In Austin v. Commissioner, T.C. Memo. 2017-69, the Tax Court analyzed individual steps of a larger transaction to determine whether each step satisfied the business purpose and non-tax profit motive requirements of the economic substance doctrine.1 The IRS attacked the transaction by arguing that various steps within the larger transaction lacked economic substance. This decision gives greater insight as to what factors a judge might consider in determining whether or not a transaction has legitimate business purpose or valid non-tax profit motive. In Austin, the IRS raised, and the court analyzed, four separate economic substance issues:
- Did the creation of a holding company have economic substance?
- Did the use of an employee stock ownership plan (ESOP), which resulted in substantial tax savings, have economic substance?
- Did the sale of assets by the S corporation have economic substance?
- Did the pre-arranged surrender and repurchase of stock, for the purpose of avoiding an inclusion in income pursuant to section 83, have economic substance?
Facts of the Case
Under the Small Business Job Protection Act of 1996, Congress allowed ESOPs to be eligible shareholders of S corporations. Because S corporations are pass-through entities and ESOPs are not generally subject to Federal income taxes, this structure can result in significant tax savings.2
Larry Austin and Arthur Kechijian (the petitioners) entered into a series of transactions to take advantage of the tax benefits of an S corporation/ESOP structure. First, in December 1998, the petitioners incorporated an S corporation to serve as a holding company for their pre-existing businesses (organized as corporations and limited liability companies). The petitioners’ shares of the S corporation were subject to a five-year vesting period (vesting on January 1, 2004). Next, the petitioners created an ESOP for its employees. The ESOP owned five percent of the S corporation, with the petitioners owning the rest. Taking the position that all of their stock was subject to a “substantial risk of forfeiture” within the meaning of section 83, and therefore treated as not outstanding for purposes of the pass-through of S corporation income, the petitioners did not report any income from the S corporation on their 2000-2003 Federal income tax returns. During this period, the petitioners filed returns on the basis that a tax-exempt entity, the ESOP, owned all of the outstanding stock of the S corporation. Needless to say, structures like this, which were predicated on an ESOP being a permitted S corporation shareholder, attracted the attention of both Congress and the IRS.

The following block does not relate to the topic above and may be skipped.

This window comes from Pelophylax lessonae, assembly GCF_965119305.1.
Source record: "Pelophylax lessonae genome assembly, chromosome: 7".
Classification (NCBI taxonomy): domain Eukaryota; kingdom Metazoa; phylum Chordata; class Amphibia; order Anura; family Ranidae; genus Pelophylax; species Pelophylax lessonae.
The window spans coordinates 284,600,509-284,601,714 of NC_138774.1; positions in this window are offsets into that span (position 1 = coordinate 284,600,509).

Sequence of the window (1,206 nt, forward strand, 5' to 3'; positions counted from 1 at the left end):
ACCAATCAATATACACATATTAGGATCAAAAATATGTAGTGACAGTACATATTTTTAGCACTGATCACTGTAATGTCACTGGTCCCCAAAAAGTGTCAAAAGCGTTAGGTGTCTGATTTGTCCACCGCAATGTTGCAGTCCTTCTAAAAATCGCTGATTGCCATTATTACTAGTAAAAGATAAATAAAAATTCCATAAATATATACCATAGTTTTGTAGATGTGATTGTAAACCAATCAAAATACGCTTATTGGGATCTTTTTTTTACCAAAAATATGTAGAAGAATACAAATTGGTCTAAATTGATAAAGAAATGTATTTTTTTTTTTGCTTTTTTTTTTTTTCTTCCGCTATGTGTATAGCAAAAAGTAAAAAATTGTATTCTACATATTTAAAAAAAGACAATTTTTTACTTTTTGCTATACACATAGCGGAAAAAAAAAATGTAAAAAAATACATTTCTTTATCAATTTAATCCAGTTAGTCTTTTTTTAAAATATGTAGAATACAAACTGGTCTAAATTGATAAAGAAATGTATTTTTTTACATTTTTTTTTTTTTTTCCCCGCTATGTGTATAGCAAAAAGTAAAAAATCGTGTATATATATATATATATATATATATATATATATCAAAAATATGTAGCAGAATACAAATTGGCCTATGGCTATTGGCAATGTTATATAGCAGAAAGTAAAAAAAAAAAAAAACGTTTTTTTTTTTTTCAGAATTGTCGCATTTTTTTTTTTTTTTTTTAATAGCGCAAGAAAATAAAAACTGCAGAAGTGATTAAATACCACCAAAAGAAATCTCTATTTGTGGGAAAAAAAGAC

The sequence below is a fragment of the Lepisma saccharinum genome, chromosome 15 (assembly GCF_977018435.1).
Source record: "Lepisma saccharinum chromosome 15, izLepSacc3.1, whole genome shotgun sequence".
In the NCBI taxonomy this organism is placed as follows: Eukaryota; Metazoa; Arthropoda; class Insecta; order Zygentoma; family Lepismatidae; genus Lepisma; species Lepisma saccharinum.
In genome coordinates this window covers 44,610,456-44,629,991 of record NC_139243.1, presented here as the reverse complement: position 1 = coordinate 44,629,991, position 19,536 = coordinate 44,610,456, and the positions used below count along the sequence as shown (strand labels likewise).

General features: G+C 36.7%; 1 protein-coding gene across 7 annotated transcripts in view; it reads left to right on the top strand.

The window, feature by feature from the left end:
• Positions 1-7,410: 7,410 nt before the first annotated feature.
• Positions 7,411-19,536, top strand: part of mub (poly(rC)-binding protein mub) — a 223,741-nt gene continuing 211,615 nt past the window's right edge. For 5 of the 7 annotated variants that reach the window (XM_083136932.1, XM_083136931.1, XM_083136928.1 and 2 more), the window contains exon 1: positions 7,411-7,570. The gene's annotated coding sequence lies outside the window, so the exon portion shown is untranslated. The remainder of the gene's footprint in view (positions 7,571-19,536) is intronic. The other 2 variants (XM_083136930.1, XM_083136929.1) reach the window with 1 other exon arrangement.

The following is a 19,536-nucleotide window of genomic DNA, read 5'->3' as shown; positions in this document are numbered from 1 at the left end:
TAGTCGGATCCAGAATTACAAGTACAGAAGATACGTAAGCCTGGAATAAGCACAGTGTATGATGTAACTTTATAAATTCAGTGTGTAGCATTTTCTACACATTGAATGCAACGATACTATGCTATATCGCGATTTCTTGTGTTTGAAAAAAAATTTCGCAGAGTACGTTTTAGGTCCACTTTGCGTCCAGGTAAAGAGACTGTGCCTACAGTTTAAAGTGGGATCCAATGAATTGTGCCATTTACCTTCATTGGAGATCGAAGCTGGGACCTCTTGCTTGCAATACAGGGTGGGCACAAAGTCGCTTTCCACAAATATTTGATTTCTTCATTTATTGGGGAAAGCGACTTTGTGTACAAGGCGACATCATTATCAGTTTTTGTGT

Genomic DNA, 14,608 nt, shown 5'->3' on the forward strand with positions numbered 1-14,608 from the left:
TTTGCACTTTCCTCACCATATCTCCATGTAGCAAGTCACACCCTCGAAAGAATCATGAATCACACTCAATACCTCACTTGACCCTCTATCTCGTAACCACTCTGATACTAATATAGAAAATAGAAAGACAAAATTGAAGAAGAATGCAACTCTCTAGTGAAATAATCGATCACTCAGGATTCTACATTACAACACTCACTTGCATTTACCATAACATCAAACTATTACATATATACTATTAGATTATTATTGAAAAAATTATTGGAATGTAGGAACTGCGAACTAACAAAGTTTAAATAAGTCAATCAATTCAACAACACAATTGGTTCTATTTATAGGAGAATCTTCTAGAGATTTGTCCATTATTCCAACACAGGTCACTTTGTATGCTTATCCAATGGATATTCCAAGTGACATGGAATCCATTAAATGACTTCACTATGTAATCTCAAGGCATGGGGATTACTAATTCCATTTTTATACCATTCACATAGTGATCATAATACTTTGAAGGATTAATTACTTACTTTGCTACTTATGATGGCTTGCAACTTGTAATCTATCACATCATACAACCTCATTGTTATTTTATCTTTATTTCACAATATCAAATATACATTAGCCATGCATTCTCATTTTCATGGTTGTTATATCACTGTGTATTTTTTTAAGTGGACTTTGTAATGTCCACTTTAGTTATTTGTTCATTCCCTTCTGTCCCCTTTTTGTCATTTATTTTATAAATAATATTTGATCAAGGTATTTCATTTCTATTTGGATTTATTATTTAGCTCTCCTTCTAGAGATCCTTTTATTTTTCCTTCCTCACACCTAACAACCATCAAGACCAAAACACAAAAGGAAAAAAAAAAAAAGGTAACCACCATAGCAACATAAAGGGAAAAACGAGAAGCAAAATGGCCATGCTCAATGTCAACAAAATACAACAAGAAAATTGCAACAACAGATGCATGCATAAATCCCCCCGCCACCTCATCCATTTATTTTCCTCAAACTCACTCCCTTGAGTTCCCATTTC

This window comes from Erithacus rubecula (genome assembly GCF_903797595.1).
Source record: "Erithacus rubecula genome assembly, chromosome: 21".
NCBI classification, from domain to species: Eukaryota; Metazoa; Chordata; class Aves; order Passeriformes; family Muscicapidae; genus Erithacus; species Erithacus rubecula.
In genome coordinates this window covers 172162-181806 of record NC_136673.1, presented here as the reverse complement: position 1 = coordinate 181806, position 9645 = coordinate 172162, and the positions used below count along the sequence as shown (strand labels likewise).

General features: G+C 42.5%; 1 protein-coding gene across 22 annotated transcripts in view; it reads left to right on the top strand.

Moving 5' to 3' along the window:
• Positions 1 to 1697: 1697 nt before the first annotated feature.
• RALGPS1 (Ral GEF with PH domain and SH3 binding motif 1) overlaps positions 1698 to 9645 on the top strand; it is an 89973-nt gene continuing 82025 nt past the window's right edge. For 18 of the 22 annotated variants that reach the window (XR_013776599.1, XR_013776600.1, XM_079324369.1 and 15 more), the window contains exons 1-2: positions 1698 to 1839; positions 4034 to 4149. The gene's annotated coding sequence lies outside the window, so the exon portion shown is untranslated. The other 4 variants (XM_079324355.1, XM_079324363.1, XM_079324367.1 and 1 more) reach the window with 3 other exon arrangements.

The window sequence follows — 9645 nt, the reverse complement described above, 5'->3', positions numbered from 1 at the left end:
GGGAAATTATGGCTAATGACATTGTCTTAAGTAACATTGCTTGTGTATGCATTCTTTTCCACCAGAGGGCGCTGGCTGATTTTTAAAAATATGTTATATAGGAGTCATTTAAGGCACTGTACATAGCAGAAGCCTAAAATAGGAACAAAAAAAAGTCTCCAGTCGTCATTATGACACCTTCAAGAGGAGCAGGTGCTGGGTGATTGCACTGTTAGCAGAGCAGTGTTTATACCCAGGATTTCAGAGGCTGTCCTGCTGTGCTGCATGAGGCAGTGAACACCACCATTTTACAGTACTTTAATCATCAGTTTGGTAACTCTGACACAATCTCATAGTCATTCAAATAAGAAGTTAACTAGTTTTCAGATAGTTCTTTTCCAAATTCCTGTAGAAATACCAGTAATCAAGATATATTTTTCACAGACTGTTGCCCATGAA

In 2001, Congress amended the law (effective in 2005) to make ESOP ownership of an S corporation less desirable. No doubt anticipating that the change in law would be adverse to their interests, in late 2003, the petitioners reorganized their business. The reorganization involved the sale of the S corporation’s operating subsidiaries to a new LLC holding company (Holdings), which would thereafter conduct the business. As a result, the S corporation would recognize built-in gain and allocate 100 percent of that gain to the ESOP. Furthermore, the value of the ESOP would be frozen at the date of the sale. Holdings would receive a stepped-up basis on the transferred assets, and could claim future depreciation and amortization deductions.
Shortly after the petitioners’ stock vested in 2004, they entered into an agreement to surrender and then immediately repurchase the stock using promissory notes. The petitioners took the position that despite the vesting of the stock in 2004, the surrender/repurchase transaction deferred any income recognition.
Creation of the S corporation holding company had a legitimate business purpose, and therefore, economic substance
Judge Lauber held that the creation of the S corporation to serve as a holding company had a legitimate business purpose. Consolidation of petitioners’ pre-existing business under the S corporation resulted in reduced reporting requirements and allowed the subsidiaries to more easily transfer assets. It was immaterial that the subsidiaries had the same operations before and after the transfers to the S corporation, which the judge noted is true for any holding company structure. The opinion also stated that it did not matter that the petitioners intended to use the S corporation as part of a plan to achieve tax benefits. This favorable holding on the use of holding companies is sure to be frequently cited by taxpayers.